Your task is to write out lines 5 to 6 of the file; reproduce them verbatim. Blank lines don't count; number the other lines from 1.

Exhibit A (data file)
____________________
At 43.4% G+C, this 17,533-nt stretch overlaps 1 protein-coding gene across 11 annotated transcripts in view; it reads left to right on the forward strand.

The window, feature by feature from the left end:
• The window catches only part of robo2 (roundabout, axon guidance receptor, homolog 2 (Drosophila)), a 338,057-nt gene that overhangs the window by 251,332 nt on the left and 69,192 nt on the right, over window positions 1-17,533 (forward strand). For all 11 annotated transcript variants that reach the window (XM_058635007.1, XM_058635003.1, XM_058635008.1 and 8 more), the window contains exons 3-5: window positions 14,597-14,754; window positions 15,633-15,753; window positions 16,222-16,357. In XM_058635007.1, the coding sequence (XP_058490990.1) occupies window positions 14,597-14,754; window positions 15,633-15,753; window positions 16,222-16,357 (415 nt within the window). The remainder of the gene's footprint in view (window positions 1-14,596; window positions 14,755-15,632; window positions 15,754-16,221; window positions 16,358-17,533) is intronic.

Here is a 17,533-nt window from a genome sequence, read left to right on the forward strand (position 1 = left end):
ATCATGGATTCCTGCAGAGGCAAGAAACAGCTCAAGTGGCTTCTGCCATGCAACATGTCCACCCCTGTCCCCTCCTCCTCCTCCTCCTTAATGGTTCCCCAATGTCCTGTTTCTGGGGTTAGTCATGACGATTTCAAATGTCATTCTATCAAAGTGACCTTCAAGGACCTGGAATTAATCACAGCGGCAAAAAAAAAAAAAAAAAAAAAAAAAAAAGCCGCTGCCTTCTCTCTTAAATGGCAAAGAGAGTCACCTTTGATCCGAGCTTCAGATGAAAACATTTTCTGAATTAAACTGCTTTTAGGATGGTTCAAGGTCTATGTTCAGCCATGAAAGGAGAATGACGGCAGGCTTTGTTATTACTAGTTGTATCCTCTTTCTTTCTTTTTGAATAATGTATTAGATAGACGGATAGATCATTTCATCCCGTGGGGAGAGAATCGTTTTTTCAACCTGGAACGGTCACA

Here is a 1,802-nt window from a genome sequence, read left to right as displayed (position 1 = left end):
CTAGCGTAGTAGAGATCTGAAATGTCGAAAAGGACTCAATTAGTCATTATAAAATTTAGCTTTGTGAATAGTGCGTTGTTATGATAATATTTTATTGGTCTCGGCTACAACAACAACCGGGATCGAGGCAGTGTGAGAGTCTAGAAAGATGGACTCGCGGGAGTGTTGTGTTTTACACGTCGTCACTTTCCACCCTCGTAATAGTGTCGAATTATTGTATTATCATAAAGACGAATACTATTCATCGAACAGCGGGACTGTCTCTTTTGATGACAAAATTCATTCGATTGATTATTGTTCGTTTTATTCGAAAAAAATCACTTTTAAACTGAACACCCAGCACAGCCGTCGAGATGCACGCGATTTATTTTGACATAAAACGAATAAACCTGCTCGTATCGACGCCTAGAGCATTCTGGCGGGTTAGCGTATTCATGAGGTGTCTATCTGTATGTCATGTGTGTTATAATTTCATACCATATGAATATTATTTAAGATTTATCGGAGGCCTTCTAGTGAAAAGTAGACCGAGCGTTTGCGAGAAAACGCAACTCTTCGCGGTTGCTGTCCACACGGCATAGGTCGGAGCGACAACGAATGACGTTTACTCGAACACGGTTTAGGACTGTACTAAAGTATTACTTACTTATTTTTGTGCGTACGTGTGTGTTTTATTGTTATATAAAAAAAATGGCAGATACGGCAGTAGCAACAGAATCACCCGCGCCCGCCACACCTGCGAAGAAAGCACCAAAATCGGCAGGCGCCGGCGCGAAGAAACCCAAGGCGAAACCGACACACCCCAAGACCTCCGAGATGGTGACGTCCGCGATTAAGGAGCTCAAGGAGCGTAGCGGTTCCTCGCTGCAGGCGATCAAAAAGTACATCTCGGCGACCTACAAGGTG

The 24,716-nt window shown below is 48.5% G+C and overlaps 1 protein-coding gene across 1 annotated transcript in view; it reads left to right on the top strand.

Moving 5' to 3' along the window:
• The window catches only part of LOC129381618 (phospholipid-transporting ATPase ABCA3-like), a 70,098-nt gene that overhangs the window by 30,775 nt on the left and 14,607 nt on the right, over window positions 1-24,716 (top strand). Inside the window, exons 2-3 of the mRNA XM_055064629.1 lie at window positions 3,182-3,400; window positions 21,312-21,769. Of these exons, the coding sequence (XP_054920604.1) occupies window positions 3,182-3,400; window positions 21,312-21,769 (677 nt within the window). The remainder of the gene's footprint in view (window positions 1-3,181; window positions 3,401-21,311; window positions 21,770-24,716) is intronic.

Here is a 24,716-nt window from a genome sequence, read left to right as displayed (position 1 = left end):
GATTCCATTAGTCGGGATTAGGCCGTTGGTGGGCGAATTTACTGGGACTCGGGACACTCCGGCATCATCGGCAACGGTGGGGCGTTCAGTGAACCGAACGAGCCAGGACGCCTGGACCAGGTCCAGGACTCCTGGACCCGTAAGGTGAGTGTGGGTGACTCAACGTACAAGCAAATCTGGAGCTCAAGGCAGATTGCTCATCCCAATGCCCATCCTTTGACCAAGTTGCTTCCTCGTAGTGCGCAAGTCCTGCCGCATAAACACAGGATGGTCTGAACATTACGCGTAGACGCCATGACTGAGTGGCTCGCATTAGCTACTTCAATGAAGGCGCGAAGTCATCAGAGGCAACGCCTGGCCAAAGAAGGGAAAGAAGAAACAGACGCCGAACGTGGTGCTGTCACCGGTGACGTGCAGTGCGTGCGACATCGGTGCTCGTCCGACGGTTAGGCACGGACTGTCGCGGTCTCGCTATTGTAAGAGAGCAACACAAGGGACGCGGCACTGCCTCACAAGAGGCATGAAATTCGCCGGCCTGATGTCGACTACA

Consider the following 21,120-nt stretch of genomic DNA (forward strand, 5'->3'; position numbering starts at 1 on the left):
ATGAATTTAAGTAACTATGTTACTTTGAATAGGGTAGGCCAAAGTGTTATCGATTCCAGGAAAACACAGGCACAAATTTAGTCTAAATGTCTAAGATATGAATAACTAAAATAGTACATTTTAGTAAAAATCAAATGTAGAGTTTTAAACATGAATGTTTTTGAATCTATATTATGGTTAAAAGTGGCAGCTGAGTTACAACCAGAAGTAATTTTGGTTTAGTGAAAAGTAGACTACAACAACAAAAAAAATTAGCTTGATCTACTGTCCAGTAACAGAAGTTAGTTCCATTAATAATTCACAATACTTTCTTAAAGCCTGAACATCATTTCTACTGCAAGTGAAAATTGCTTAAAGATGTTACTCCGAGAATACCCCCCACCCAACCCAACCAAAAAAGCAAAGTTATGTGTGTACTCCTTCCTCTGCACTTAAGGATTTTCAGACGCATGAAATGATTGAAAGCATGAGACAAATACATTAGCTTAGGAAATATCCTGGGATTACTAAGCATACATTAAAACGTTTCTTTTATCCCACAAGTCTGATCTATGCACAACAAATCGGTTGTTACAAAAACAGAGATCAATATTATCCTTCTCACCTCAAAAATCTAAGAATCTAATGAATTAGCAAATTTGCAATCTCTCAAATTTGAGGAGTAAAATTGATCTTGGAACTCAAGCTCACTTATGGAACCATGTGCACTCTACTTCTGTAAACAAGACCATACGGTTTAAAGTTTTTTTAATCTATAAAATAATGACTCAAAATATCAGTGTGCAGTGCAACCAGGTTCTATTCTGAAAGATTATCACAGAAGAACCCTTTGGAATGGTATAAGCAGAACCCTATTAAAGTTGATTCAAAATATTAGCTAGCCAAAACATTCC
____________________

ATCATGGATTCCTGCAGAGGCAAGAAACAGCTCAAGTGGCTTCTGCCATGCAACATGTCCACCCCTGTCCCCTCCTCCTCCTCCTCCTTAATGGTTCCCCAATGTCCTGTTTCTGGGGTTAGTCATGACGATTTCAAATGTCATTCTATCAAAGTGACCTTCAAGGACCTGGAATTAATCACAGCGGCAAAAAAAAAAAAAAAAAAAAAAAAAAAAGCCGCTGCCTTCTCTCTTAAATGGCAAAGAGAGTCACCTTTGATCCGAGCTTCAGATGAAAACATTTTCTGAATTAAACTGCTTTTAGGATGGTTCAAGGTCTATGTTCAGCCATGAAAGGAGAATGACGGCAGGCTTTGTTATTACTAGTTGTATCCTCTTTCTTTCTTTTTGAATAATGTATTAGATAGACGGATAGATCATTTCATCCCGTGGGGAGAGAATCGTTTTTTCAACCTGGAACGGTCACA

Here is a 1,802-nt window from a genome sequence, read left to right as displayed (position 1 = left end):